REP (not "RIP")
REP - Rapid Electronic Prototyping. What is it and why should you care? Well, we care, certainly, because that's pretty much what we do. Or, at least that may be one way to describe what we do.
Wikipedia has an article on Rapid Prototyping and an article on Prototyping. The Rapid Prototyping article mostly covers mechanical devices and the other article is pretty brief. It does have a short paragraph on Rapid Electronics Prototyping - because I added it. If you search for the same on Google, you get a number of commercial sites, the Wikipedia Prototyping article and a lot about mechanical rapid prototyping. I tend to think that the term may fit and it seems that a few others agree, but is not at all a broadly used phrase at this point.
My first use of rapid prototyping in the mechanical world came back in my days at In Focus Systems, in the early 1990's. We were designing a new portable projector - the first ever to be both VGA (computer capable native resolution) and full motion video capable.
Back then, portable had a different definition. We surveyed all the airlines and found the maximum size that could fit under the majority of airline seats and subtracted 1/2" for the soft carry case. We then put different weights in bags and had a variety of people carry them around to determine - with a bit of by guess and by golly - that 20 pounds or under could be carried around on the shoulder.
The problem we faced is that same problem that many of our customers face today. We had a tradeshow deadline and we needed to study the thermal characteristics in the actual box - we needed to make sure that it wouldn't catch fire or burn anyone. We found a place that could do stereo lithography for us. Off went the CAD files and two days later we received a top and bottom - the projector would have a two piece clamshell construction - that was two inches long. They mis-programmed the machine and shrunk the parts by a factor of ten. Oops.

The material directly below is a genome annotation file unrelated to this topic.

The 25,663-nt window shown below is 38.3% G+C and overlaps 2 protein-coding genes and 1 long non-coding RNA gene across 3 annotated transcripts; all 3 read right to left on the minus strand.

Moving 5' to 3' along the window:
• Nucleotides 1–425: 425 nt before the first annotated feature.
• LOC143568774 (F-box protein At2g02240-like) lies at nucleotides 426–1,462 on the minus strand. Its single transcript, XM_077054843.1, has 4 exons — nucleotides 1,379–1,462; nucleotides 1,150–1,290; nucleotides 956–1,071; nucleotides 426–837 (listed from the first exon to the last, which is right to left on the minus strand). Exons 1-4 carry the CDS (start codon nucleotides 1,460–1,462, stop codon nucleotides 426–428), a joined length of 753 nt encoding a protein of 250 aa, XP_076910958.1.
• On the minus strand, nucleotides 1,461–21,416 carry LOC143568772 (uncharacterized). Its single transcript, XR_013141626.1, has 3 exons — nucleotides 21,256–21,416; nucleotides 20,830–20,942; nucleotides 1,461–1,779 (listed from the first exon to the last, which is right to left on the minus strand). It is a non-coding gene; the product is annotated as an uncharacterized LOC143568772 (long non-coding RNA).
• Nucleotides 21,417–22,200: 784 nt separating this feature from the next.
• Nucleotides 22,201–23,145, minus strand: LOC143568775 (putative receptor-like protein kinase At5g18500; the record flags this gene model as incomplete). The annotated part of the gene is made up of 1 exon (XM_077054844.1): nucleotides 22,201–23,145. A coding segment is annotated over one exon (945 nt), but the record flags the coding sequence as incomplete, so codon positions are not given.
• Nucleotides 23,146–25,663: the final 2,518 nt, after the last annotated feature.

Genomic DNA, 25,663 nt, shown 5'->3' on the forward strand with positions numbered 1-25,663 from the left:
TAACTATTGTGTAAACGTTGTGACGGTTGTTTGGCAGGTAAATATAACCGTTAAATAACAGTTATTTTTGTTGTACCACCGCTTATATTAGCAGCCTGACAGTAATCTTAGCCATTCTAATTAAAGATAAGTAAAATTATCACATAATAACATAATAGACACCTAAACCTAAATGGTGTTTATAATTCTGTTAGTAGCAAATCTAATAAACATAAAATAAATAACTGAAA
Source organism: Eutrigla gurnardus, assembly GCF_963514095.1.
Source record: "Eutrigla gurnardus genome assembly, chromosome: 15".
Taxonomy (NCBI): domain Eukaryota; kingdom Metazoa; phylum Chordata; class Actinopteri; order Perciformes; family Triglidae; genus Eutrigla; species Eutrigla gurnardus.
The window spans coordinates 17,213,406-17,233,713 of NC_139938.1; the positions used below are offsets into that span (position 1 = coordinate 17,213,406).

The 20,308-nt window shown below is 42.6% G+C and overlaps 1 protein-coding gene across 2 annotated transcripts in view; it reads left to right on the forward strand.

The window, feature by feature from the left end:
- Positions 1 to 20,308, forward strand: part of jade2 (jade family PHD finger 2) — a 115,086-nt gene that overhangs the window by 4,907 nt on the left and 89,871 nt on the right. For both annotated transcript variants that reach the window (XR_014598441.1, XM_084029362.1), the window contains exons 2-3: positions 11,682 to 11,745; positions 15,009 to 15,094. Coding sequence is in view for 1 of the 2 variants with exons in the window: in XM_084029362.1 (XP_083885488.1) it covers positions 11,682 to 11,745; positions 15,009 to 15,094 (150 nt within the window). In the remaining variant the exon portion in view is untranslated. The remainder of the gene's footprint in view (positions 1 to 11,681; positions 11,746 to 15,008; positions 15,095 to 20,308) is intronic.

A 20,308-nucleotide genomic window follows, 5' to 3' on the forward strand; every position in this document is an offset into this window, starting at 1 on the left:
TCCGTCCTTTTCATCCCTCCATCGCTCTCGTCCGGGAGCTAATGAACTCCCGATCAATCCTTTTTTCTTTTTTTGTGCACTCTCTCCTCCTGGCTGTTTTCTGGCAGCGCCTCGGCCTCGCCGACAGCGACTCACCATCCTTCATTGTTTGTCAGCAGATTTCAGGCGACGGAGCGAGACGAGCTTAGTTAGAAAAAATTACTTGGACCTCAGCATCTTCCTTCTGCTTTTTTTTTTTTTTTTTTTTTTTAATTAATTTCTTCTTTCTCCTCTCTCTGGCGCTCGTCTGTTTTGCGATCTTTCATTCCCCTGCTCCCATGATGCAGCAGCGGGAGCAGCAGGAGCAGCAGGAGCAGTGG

Next run and we had a good solid base piece. The base was intended to have a wall thickness twice that of the top and worked fine. The top just wouldn't go so we had to hack something together with sheet plastic and glue. The end result was that we had a projector to work with in two weeks, rather than the three months it would have taken for tooling. Before I took it on the road, we also learned enough about the thermal characteristics to make some significant changes. Had we not done so, our first tooled injection molded parts would not have worked and the schedule would have slipped a couple of months.
So what is Rapid Electronics Prototyping? It is getting your design built up and back into your hands fast. Doing so allows you to dramatically cut the time needed to:
- Study thermal, noise and other electrical properties that are layout dependant
- Get to a show or press tour faster
- Get half a dozen or so parts to the software guys so they can get going faster
- Start your test and debug weeks or months earlier.
Basically, just as the mechanical rapid prototyping did for In Focus Systems, Rapid Electronics Prototyping can cut time out of your schedule and get your product to market faster.
No tombstoning allowed